Former GM Director Ross Perot Dies at 89

Among the broader masses, H. Ross Perot is probably best known for his third-party runs for the U.S. presidency. However, to us, he’ll always be the man who gave General Motors’ CEO (1981-90) Roger Smith a piece of his mind and the old the stink eye. He died on Tuesday at the ripe age of 89.

Perot sold his company, Electronic Data Systems, to GM in 1984 for a cool $2.55 billion. The General was eager to have EDS as a subsidiary, hoping to use the company to help modernize its industrial organization and product line. It even wanted to keep Ross on board to move things along. Unfortunately, Perot turned out to be a vociferous, no-nonsense kind of guy and found himself at odds with Smith — and the rest of GM — rather quickly. 

By 1985, the marriage was already beginning to sour. Immediately disenchanted with automotive bureaucracy, Perot became openly critical of how GM did its business. Famous for being fiercely loyal to his company and employees (he once funded and dispatched commandos into Iran to pull out two EDS employees that had been imprisoned over a contract dispute in 1979 — read On Wings of Eagles by Ken Follett), he felt GM wasn’t respecting EDS’ autonomy and issued a letter to then-CEO Smith.

“If you continue your present autocratic style, I will be your adversary on critical issues. I will argue with you privately. If necessary I will argue with you publicly,” he explained.

The media quickly caught wind of the building internal tensions, creating negative some publicity for the automaker. Ross’ candid style didn’t help create any peace.

The following year, the company paid Perot to leave the board — earmarking $750 million to purchase of all of his GM stock. According to the Los Angeles Times, Ross put the money in escrow for two weeks to give the automaker time to reconsider a buyout plan that would close 11 factories and throw 30,000 people out of work. “I’ve got to live with myself,” Perot said. “Why should I take this money? It would be morally wrong.”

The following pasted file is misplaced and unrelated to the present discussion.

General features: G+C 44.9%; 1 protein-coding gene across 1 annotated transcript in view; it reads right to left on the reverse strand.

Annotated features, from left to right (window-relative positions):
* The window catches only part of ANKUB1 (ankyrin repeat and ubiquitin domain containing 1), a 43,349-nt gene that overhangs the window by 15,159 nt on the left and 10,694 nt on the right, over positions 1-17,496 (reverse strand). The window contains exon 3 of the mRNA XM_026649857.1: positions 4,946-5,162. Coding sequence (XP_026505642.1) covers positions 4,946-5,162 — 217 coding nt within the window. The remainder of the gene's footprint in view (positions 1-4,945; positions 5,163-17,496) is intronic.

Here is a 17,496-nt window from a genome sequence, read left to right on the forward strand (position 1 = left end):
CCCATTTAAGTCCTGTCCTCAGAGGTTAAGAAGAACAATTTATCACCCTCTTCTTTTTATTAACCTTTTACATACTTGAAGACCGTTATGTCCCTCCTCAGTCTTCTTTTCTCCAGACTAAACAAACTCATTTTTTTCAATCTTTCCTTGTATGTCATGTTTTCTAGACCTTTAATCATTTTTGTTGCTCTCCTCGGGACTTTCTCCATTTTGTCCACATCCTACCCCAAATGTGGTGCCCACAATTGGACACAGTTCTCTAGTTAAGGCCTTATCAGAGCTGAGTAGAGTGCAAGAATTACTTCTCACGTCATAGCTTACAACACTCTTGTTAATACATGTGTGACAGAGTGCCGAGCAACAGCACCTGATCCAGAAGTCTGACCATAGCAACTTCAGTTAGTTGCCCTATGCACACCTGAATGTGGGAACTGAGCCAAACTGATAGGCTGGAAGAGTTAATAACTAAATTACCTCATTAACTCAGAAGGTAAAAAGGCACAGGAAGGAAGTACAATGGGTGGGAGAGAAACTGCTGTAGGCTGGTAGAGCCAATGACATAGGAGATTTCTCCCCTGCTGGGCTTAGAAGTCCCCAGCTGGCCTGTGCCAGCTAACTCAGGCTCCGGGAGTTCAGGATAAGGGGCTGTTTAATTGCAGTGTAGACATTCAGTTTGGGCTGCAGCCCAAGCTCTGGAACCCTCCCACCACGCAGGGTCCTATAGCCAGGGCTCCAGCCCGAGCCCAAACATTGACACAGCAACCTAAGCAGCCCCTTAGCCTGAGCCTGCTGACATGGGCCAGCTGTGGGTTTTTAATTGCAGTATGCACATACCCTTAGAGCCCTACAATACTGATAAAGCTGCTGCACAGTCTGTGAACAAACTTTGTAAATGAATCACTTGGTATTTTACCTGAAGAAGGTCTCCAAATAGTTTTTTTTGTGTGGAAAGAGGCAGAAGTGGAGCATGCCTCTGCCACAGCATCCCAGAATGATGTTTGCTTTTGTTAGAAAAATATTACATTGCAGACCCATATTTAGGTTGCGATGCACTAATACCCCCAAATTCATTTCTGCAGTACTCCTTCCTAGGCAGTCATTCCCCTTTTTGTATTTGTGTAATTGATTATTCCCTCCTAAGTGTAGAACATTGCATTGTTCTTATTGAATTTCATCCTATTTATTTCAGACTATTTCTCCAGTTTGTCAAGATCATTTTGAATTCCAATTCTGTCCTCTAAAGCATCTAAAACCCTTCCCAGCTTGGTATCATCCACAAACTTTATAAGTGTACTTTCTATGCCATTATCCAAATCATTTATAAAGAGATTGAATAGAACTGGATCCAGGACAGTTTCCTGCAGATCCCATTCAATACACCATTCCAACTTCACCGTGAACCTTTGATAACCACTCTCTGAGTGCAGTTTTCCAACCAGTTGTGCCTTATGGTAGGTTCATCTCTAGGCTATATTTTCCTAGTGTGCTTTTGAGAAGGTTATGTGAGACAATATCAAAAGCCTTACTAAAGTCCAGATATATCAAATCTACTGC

GM’s official position on the man has improved since then, with Automotive News quoting the carmaker as saying “Ross Perot was a patriot and an innovator. Our condolences go out to his family and friends,” following news of his death. However, executives present during his brief time with the company still remember him as cantankerous.

A true character within the industry, and at large, he decided to establish a new computer services company in 1988 before making a run for the presidency in 1992 — under the banner of ending government deficits, bureaucratic red tape, and corporate lobbying. Highly condemnatory of Washington, he accused it of becoming a town of  “sound bites, shell games, handlers, media stuntmen who posture, create images, talk, shoot off Roman candles, but don’t ever accomplish anything. We need deeds, not words, in this city.”

“It’s not the Republicans’ fault, of course, and it’s not the Democrats’ fault,” he said during the debates. “Somewhere out there there’s an extraterrestrial that’s doing this to us, I guess.”

Popular with voters from both political parties (and especially independents), Perot bailed out of the race at the peak of his fame… only to suddenly return, earning 19 percent of the popular vote. His 1996 campaign fared comparatively poorly and he retired from political life — occasionally weighing in on issues or candidates after 2008.

An Eagle Scout, navy officer, billionaire tycoon, and one hell of an interesting man, Perot died at his home in Dallas after a five-month fight with leukemia.

[Image: Joseph Sohm/Shutterstock]

a version of this article first appeared on TTAC